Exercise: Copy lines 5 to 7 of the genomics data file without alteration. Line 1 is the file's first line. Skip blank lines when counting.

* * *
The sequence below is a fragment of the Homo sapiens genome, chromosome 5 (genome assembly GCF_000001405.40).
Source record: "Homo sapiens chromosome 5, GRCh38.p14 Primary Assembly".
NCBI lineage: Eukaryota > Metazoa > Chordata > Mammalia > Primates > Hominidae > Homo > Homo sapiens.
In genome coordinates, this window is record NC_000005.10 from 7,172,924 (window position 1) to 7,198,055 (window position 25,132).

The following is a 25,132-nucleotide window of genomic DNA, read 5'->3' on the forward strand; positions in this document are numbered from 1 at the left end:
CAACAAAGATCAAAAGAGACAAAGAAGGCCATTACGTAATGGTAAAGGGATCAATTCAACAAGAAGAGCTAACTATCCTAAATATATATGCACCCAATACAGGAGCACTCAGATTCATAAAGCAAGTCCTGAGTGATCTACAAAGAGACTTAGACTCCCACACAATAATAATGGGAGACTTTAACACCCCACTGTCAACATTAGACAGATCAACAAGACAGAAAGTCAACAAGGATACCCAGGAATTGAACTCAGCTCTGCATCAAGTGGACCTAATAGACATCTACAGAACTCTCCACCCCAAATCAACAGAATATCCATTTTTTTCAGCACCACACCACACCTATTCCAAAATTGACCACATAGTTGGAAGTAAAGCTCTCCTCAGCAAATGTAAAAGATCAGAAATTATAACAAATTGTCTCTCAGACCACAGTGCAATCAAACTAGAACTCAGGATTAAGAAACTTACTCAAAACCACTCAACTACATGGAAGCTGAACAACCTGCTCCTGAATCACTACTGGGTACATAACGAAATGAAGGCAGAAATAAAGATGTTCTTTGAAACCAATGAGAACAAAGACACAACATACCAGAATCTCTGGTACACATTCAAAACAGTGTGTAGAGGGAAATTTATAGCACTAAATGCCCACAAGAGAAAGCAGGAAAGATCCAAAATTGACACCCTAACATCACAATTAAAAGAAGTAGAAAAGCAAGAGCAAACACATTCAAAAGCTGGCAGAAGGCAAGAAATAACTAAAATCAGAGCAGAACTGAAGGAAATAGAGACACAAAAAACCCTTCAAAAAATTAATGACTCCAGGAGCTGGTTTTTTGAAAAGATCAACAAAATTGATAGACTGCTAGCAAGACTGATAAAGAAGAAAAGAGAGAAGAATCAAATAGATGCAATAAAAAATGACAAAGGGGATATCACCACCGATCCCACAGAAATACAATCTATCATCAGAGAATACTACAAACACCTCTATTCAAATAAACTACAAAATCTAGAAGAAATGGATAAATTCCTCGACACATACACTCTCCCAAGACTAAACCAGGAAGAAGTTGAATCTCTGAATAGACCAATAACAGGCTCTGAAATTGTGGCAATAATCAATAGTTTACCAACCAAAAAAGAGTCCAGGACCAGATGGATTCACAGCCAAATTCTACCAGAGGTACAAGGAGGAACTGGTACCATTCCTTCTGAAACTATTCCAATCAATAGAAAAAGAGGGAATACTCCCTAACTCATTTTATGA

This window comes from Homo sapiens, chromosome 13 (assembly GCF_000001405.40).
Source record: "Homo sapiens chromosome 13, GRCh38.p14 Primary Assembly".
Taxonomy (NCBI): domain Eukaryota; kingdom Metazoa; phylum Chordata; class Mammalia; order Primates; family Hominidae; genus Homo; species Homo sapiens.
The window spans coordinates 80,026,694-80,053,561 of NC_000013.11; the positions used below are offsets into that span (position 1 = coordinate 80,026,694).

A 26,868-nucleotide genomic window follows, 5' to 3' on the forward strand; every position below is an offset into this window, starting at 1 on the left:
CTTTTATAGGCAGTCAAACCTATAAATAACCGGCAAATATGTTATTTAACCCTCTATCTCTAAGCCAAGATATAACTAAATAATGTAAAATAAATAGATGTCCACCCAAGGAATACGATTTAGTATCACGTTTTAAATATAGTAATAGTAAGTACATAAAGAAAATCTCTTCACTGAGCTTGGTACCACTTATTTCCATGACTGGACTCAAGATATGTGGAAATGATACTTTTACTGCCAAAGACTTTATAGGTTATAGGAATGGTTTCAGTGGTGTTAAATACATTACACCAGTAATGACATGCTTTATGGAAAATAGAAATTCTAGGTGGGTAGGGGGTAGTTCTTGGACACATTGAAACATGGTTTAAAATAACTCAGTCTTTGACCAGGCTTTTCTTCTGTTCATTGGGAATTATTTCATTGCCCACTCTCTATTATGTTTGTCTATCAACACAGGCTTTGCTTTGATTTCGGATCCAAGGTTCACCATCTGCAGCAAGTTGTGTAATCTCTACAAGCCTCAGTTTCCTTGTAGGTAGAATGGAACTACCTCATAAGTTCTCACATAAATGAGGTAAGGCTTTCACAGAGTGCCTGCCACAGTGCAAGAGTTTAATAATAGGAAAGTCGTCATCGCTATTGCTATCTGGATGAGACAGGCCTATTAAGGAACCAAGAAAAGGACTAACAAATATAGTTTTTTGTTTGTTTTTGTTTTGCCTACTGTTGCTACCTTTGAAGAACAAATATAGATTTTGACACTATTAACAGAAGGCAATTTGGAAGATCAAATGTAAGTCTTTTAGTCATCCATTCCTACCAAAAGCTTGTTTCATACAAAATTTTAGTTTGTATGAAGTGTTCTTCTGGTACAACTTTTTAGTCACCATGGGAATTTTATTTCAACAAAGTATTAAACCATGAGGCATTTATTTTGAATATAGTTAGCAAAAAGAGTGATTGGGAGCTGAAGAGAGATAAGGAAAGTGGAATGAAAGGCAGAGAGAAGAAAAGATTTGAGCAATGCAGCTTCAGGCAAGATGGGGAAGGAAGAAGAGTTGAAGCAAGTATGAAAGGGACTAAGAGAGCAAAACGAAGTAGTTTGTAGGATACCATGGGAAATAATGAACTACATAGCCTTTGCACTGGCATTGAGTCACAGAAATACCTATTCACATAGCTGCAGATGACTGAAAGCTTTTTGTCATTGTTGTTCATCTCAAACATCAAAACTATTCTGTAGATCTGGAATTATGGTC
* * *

The following is a 25,132-nucleotide window of genomic DNA, read 5'->3' on the forward strand; positions in this document are numbered from 1 at the left end:
CAACAAAGATCAAAAGAGACAAAGAAGGCCATTACGTAATGGTAAAGGGATCAATTCAACAAGAAGAGCTAACTATCCTAAATATATATGCACCCAATACAGGAGCACTCAGATTCATAAAGCAAGTCCTGAGTGATCTACAAAGAGACTTAGACTCCCACACAATAATAATGGGAGACTTTAACACCCCACTGTCAACATTAGACAGATCAACAAGACAGAAAGTCAACAAGGATACCCAGGAATTGAACTCAGCTCTGCATCAAGTGGACCTAATAGACATCTACAGAACTCTCCACCCCAAATCAACAGAATATCCATTTTTTTCAGCACCACACCACACCTATTCCAAAATTGACCACATAGTTGGAAGTAAAGCTCTCCTCAGCAAATGTAAAAGATCAGAAATTATAACAAATTGTCTCTCAGACCACAGTGCAATCAAACTAGAACTCAGGATTAAGAAACTTACTCAAAACCACTCAACTACATGGAAGCTGAACAACCTGCTCCTGAATCACTACTGGGTACATAACGAAATGAAGGCAGAAATAAAGATGTTCTTTGAAACCAATGAGAACAAAGACACAACATACCAGAATCTCTGGTACACATTCAAAACAGTGTGTAGAGGGAAATTTATAGCACTAAATGCCCACAAGAGAAAGCAGGAAAGATCCAAAATTGACACCCTAACATCACAATTAAAAGAAGTAGAAAAGCAAGAGCAAACACATTCAAAAGCTGGCAGAAGGCAAGAAATAACTAAAATCAGAGCAGAACTGAAGGAAATAGAGACACAAAAAACCCTTCAAAAAATTAATGACTCCAGGAGCTGGTTTTTTGAAAAGATCAACAAAATTGATAGACTGCTAGCAAGACTGATAAAGAAGAAAAGAGAGAAGAATCAAATAGATGCAATAAAAAATGACAAAGGGGATATCACCACCGATCCCACAGAAATACAATCTATCATCAGAGAATACTACAAACACCTCTATTCAAATAAACTACAAAATCTAGAAGAAATGGATAAATTCCTCGACACATACACTCTCCCAAGACTAAACCAGGAAGAAGTTGAATCTCTGAATAGACCAATAACAGGCTCTGAAATTGTGGCAATAATCAATAGTTTACCAACCAAAAAAGAGTCCAGGACCAGATGGATTCACAGCCAAATTCTACCAGAGGTACAAGGAGGAACTGGTACCATTCCTTCTGAAACTATTCCAATCAATAGAAAAAGAGGGAATACTCCCTAACTCATTTTATGA

This window comes from Homo sapiens, chromosome 13 (assembly GCF_000001405.40).